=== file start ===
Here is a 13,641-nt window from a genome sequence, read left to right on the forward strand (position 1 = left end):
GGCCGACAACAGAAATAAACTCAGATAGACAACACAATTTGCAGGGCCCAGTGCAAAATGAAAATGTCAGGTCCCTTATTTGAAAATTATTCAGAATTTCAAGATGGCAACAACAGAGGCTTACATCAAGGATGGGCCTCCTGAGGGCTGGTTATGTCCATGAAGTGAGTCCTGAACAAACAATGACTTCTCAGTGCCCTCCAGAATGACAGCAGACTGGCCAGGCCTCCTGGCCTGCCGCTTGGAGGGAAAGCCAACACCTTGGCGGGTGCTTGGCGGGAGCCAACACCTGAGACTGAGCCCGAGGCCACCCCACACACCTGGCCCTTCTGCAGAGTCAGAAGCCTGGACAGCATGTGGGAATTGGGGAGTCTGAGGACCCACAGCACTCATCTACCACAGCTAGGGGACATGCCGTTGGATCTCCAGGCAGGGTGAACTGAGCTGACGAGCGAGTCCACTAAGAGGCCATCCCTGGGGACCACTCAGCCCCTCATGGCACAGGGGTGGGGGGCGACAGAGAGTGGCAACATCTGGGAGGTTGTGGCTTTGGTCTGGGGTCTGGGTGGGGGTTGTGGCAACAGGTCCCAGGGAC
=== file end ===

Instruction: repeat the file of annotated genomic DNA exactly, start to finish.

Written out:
Here is a 13,641-nt window from a genome sequence, read left to right on the forward strand (position 1 = left end):
GGCCGACAACAGAAATAAACTCAGATAGACAACACAATTTGCAGGGCCCAGTGCAAAATGAAAATGTCAGGTCCCTTATTTGAAAATTATTCAGAATTTCAAGATGGCAACAACAGAGGCTTACATCAAGGATGGGCCTCCTGAGGGCTGGTTATGTCCATGAAGTGAGTCCTGAACAAACAATGACTTCTCAGTGCCCTCCAGAATGACAGCAGACTGGCCAGGCCTCCTGGCCTGCCGCTTGGAGGGAAAGCCAACACCTTGGCGGGTGCTTGGCGGGAGCCAACACCTGAGACTGAGCCCGAGGCCACCCCACACACCTGGCCCTTCTGCAGAGTCAGAAGCCTGGACAGCATGTGGGAATTGGGGAGTCTGAGGACCCACAGCACTCATCTACCACAGCTAGGGGACATGCCGTTGGATCTCCAGGCAGGGTGAACTGAGCTGACGAGCGAGTCCACTAAGAGGCCATCCCTGGGGACCACTCAGCCCCTCATGGCACAGGGGTGGGGGGCGACAGAGAGTGGCAACATCTGGGAGGTTGTGGCTTTGGTCTGGGGTCTGGGTGGGGGTTGTGGCAACAGGTCCCAGGGAC